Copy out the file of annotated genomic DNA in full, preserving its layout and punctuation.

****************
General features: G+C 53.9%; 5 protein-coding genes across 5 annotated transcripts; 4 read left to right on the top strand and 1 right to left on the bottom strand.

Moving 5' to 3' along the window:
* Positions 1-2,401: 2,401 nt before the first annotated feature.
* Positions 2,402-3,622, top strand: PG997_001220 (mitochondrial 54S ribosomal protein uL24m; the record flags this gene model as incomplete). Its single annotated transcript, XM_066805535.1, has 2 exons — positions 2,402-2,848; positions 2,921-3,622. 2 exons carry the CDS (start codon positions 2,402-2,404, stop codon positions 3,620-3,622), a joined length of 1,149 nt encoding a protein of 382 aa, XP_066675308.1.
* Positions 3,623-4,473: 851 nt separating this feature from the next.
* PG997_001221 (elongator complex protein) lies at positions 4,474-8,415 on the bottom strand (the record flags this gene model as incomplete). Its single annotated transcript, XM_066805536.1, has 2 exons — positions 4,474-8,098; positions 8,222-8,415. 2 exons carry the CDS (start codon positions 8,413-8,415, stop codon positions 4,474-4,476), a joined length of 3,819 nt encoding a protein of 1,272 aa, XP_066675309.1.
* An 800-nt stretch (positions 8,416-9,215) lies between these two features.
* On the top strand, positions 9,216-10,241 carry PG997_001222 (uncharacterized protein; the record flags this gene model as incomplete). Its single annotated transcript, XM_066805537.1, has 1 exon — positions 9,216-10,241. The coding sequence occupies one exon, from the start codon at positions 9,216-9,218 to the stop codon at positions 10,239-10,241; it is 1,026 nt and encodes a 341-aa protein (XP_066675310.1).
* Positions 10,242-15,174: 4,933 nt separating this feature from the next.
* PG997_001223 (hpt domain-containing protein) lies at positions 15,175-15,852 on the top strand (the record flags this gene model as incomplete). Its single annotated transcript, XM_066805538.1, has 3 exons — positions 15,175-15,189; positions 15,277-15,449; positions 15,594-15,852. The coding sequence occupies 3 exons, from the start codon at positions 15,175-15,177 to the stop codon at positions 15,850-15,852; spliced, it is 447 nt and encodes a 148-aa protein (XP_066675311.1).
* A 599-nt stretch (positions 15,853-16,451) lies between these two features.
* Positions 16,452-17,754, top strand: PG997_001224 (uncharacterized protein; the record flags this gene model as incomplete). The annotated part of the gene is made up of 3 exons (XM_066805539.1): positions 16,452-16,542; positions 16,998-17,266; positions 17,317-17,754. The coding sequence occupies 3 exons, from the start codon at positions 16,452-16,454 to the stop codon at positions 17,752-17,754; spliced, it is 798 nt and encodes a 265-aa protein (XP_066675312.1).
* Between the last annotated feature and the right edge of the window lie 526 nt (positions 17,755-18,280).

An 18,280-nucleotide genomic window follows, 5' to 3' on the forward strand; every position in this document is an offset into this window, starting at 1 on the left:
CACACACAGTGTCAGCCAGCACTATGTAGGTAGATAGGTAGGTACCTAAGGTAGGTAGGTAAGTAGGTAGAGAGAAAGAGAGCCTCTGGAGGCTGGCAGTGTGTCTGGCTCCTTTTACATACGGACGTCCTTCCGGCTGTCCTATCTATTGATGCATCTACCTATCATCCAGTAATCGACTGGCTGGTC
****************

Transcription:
General features: G+C 53.9%; 5 protein-coding genes across 5 annotated transcripts; 4 read left to right on the top strand and 1 right to left on the bottom strand.

Moving 5' to 3' along the window:
* Positions 1-2,401: 2,401 nt before the first annotated feature.
* Positions 2,402-3,622, top strand: PG997_001220 (mitochondrial 54S ribosomal protein uL24m; the record flags this gene model as incomplete). Its single annotated transcript, XM_066805535.1, has 2 exons — positions 2,402-2,848; positions 2,921-3,622. 2 exons carry the CDS (start codon positions 2,402-2,404, stop codon positions 3,620-3,622), a joined length of 1,149 nt encoding a protein of 382 aa, XP_066675308.1.
* Positions 3,623-4,473: 851 nt separating this feature from the next.
* PG997_001221 (elongator complex protein) lies at positions 4,474-8,415 on the bottom strand (the record flags this gene model as incomplete). Its single annotated transcript, XM_066805536.1, has 2 exons — positions 4,474-8,098; positions 8,222-8,415. 2 exons carry the CDS (start codon positions 8,413-8,415, stop codon positions 4,474-4,476), a joined length of 3,819 nt encoding a protein of 1,272 aa, XP_066675309.1.
* An 800-nt stretch (positions 8,416-9,215) lies between these two features.
* On the top strand, positions 9,216-10,241 carry PG997_001222 (uncharacterized protein; the record flags this gene model as incomplete). Its single annotated transcript, XM_066805537.1, has 1 exon — positions 9,216-10,241. The coding sequence occupies one exon, from the start codon at positions 9,216-9,218 to the stop codon at positions 10,239-10,241; it is 1,026 nt and encodes a 341-aa protein (XP_066675310.1).
* Positions 10,242-15,174: 4,933 nt separating this feature from the next.
* PG997_001223 (hpt domain-containing protein) lies at positions 15,175-15,852 on the top strand (the record flags this gene model as incomplete). Its single annotated transcript, XM_066805538.1, has 3 exons — positions 15,175-15,189; positions 15,277-15,449; positions 15,594-15,852. The coding sequence occupies 3 exons, from the start codon at positions 15,175-15,177 to the stop codon at positions 15,850-15,852; spliced, it is 447 nt and encodes a 148-aa protein (XP_066675311.1).
* A 599-nt stretch (positions 15,853-16,451) lies between these two features.
* Positions 16,452-17,754, top strand: PG997_001224 (uncharacterized protein; the record flags this gene model as incomplete). The annotated part of the gene is made up of 3 exons (XM_066805539.1): positions 16,452-16,542; positions 16,998-17,266; positions 17,317-17,754. The coding sequence occupies 3 exons, from the start codon at positions 16,452-16,454 to the stop codon at positions 17,752-17,754; spliced, it is 798 nt and encodes a 265-aa protein (XP_066675312.1).
* Between the last annotated feature and the right edge of the window lie 526 nt (positions 17,755-18,280).

An 18,280-nucleotide genomic window follows, 5' to 3' on the forward strand; every position in this document is an offset into this window, starting at 1 on the left:
CACACACAGTGTCAGCCAGCACTATGTAGGTAGATAGGTAGGTACCTAAGGTAGGTAGGTAAGTAGGTAGAGAGAAAGAGAGCCTCTGGAGGCTGGCAGTGTGTCTGGCTCCTTTTACATACGGACGTCCTTCCGGCTGTCCTATCTATTGATGCATCTACCTATCATCCAGTAATCGACTGGCTGGTC